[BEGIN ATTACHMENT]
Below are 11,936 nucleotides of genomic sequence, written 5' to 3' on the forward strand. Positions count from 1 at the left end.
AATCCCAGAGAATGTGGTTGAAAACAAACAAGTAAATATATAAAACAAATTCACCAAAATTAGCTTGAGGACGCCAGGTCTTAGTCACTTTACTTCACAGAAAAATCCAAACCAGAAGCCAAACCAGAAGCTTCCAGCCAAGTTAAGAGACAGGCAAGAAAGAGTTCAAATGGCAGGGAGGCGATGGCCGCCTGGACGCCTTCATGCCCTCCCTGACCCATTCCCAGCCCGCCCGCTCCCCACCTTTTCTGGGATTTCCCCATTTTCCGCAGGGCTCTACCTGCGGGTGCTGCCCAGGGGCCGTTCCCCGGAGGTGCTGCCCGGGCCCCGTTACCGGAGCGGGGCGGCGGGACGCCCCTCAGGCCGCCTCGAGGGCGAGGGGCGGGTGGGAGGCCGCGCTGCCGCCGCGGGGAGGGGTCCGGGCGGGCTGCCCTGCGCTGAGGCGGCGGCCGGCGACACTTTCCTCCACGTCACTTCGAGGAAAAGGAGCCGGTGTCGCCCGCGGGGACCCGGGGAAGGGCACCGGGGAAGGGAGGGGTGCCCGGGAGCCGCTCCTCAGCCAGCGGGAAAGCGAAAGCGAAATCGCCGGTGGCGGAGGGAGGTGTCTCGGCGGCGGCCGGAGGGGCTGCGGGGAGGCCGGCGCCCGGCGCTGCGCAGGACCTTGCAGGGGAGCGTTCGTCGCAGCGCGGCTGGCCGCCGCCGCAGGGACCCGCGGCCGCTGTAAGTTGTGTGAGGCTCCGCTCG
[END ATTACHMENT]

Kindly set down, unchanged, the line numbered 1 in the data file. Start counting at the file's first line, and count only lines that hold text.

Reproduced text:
Below are 11,936 nucleotides of genomic sequence, written 5' to 3' on the forward strand. Positions count from 1 at the left end.